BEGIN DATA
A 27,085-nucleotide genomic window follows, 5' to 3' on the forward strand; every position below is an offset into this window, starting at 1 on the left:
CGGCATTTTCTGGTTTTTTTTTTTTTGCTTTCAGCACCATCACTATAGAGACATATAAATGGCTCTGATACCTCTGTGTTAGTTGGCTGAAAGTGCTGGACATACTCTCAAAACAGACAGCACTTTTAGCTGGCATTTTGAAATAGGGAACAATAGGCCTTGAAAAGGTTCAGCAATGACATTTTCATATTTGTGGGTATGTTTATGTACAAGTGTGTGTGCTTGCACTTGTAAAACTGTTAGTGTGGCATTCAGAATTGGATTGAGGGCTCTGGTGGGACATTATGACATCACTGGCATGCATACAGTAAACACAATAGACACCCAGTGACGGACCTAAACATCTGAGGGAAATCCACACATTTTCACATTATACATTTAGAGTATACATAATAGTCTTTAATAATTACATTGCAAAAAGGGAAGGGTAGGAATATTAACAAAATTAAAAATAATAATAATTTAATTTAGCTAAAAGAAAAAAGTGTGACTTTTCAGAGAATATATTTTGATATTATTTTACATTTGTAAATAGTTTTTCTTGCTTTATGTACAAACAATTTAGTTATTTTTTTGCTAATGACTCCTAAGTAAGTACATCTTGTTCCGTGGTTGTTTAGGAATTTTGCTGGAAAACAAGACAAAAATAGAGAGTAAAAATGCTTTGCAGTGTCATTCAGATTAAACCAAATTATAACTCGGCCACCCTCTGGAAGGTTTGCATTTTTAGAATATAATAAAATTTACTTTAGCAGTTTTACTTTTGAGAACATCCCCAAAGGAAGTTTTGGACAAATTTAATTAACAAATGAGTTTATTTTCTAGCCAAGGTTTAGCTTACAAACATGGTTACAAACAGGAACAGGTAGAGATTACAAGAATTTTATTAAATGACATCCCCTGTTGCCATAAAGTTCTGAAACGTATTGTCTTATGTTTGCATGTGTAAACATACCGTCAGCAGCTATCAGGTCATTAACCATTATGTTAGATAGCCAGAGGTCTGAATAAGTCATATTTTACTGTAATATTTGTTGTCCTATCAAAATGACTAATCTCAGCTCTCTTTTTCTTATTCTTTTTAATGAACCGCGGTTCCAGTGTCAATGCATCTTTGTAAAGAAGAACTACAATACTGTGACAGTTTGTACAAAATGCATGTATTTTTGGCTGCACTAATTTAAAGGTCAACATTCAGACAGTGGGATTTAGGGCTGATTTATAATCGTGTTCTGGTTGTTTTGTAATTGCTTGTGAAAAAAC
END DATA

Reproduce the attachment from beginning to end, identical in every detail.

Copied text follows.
A 27,085-nucleotide genomic window follows, 5' to 3' on the forward strand; every position below is an offset into this window, starting at 1 on the left:
CGGCATTTTCTGGTTTTTTTTTTTTTGCTTTCAGCACCATCACTATAGAGACATATAAATGGCTCTGATACCTCTGTGTTAGTTGGCTGAAAGTGCTGGACATACTCTCAAAACAGACAGCACTTTTAGCTGGCATTTTGAAATAGGGAACAATAGGCCTTGAAAAGGTTCAGCAATGACATTTTCATATTTGTGGGTATGTTTATGTACAAGTGTGTGTGCTTGCACTTGTAAAACTGTTAGTGTGGCATTCAGAATTGGATTGAGGGCTCTGGTGGGACATTATGACATCACTGGCATGCATACAGTAAACACAATAGACACCCAGTGACGGACCTAAACATCTGAGGGAAATCCACACATTTTCACATTATACATTTAGAGTATACATAATAGTCTTTAATAATTACATTGCAAAAAGGGAAGGGTAGGAATATTAACAAAATTAAAAATAATAATAATTTAATTTAGCTAAAAGAAAAAAGTGTGACTTTTCAGAGAATATATTTTGATATTATTTTACATTTGTAAATAGTTTTTCTTGCTTTATGTACAAACAATTTAGTTATTTTTTTGCTAATGACTCCTAAGTAAGTACATCTTGTTCCGTGGTTGTTTAGGAATTTTGCTGGAAAACAAGACAAAAATAGAGAGTAAAAATGCTTTGCAGTGTCATTCAGATTAAACCAAATTATAACTCGGCCACCCTCTGGAAGGTTTGCATTTTTAGAATATAATAAAATTTACTTTAGCAGTTTTACTTTTGAGAACATCCCCAAAGGAAGTTTTGGACAAATTTAATTAACAAATGAGTTTATTTTCTAGCCAAGGTTTAGCTTACAAACATGGTTACAAACAGGAACAGGTAGAGATTACAAGAATTTTATTAAATGACATCCCCTGTTGCCATAAAGTTCTGAAACGTATTGTCTTATGTTTGCATGTGTAAACATACCGTCAGCAGCTATCAGGTCATTAACCATTATGTTAGATAGCCAGAGGTCTGAATAAGTCATATTTTACTGTAATATTTGTTGTCCTATCAAAATGACTAATCTCAGCTCTCTTTTTCTTATTCTTTTTAATGAACCGCGGTTCCAGTGTCAATGCATCTTTGTAAAGAAGAACTACAATACTGTGACAGTTTGTACAAAATGCATGTATTTTTGGCTGCACTAATTTAAAGGTCAACATTCAGACAGTGGGATTTAGGGCTGATTTATAATCGTGTTCTGGTTGTTTTGTAATTGCTTGTGAAAAAAC